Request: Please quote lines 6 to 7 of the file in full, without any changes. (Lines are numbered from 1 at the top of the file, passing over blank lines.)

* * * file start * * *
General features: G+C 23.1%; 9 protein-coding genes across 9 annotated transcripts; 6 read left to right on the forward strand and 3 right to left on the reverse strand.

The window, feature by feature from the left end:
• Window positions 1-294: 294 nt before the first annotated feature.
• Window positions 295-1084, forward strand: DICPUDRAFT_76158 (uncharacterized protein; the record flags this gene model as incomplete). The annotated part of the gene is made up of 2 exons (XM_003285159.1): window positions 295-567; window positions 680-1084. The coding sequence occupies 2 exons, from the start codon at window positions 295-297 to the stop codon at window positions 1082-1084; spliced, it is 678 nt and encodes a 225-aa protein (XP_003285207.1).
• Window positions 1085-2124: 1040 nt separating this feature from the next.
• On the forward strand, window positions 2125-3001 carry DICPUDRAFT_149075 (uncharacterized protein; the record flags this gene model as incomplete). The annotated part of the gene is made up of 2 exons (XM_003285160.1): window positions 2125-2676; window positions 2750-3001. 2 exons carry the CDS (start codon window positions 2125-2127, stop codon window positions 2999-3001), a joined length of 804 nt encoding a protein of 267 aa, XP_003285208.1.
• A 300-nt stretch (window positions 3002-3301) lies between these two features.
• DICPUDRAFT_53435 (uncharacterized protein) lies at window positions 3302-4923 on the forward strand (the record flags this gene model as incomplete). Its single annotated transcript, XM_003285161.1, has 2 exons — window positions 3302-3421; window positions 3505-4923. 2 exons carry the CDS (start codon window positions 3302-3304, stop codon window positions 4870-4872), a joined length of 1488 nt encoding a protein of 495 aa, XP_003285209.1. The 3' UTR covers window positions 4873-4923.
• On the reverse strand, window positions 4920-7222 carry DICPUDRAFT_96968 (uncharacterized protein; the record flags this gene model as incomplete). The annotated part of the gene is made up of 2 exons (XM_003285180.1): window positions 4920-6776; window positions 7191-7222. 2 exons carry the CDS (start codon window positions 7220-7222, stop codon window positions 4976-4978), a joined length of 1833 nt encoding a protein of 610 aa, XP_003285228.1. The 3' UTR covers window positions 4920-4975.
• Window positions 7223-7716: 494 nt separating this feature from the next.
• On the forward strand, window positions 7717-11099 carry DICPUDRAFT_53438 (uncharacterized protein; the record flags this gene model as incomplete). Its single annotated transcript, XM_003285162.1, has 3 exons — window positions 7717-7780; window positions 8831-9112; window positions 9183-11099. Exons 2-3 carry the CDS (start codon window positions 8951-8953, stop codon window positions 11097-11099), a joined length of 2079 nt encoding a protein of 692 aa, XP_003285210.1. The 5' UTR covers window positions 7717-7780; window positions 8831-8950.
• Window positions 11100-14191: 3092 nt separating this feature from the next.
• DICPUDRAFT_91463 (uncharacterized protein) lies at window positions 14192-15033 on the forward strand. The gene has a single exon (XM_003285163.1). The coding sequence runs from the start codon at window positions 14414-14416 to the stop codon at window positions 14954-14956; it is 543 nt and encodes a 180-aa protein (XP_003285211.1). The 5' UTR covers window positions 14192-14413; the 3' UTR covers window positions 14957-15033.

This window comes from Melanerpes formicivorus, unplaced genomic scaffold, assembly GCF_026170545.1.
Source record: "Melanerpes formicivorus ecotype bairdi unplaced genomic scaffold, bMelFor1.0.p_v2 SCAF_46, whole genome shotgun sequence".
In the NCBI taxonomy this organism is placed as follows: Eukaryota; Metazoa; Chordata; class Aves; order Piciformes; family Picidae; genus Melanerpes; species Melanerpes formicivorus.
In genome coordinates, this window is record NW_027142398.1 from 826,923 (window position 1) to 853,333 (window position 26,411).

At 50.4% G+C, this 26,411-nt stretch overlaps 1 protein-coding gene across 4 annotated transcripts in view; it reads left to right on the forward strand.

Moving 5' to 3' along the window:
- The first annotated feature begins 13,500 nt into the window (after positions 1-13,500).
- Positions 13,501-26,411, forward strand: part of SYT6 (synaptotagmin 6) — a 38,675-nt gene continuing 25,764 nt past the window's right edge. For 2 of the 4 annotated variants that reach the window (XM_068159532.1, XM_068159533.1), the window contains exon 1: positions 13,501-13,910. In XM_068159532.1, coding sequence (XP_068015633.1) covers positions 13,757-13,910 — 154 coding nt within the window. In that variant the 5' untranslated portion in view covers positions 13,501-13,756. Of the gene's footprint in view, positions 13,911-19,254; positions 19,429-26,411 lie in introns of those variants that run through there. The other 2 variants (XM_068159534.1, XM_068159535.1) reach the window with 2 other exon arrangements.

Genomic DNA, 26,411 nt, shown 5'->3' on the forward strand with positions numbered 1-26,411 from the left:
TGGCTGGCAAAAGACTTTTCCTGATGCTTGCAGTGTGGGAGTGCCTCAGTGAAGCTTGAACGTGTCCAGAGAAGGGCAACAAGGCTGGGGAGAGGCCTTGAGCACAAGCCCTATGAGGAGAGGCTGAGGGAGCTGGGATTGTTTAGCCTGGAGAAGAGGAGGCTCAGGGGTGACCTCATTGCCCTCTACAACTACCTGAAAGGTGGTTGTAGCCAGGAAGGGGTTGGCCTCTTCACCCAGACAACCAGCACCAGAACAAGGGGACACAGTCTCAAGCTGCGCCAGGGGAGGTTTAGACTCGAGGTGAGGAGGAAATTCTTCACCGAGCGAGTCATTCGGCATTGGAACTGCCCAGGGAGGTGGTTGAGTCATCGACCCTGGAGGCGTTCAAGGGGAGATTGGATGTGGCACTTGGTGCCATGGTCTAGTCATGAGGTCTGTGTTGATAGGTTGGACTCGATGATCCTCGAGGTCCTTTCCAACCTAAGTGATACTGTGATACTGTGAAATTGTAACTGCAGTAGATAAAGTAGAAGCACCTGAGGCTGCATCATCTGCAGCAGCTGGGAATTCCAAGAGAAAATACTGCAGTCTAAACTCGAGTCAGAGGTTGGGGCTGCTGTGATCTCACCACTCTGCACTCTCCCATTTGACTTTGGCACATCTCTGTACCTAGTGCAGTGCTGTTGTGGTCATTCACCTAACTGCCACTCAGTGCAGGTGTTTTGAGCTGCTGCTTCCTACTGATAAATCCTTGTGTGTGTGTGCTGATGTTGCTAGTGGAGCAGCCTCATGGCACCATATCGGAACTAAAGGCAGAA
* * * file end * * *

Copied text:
• On the forward strand, window positions 2125-3001 carry DICPUDRAFT_149075 (uncharacterized protein; the record flags this gene model as incomplete). The annotated part of the gene is made up of 2 exons (XM_003285160.1): window positions 2125-2676; window positions 2750-3001. 2 exons carry the CDS (start codon window positions 2125-2127, stop codon window positions 2999-3001), a joined length of 804 nt encoding a protein of 267 aa, XP_003285208.1.
• A 300-nt stretch (window positions 3002-3301) lies between these two features.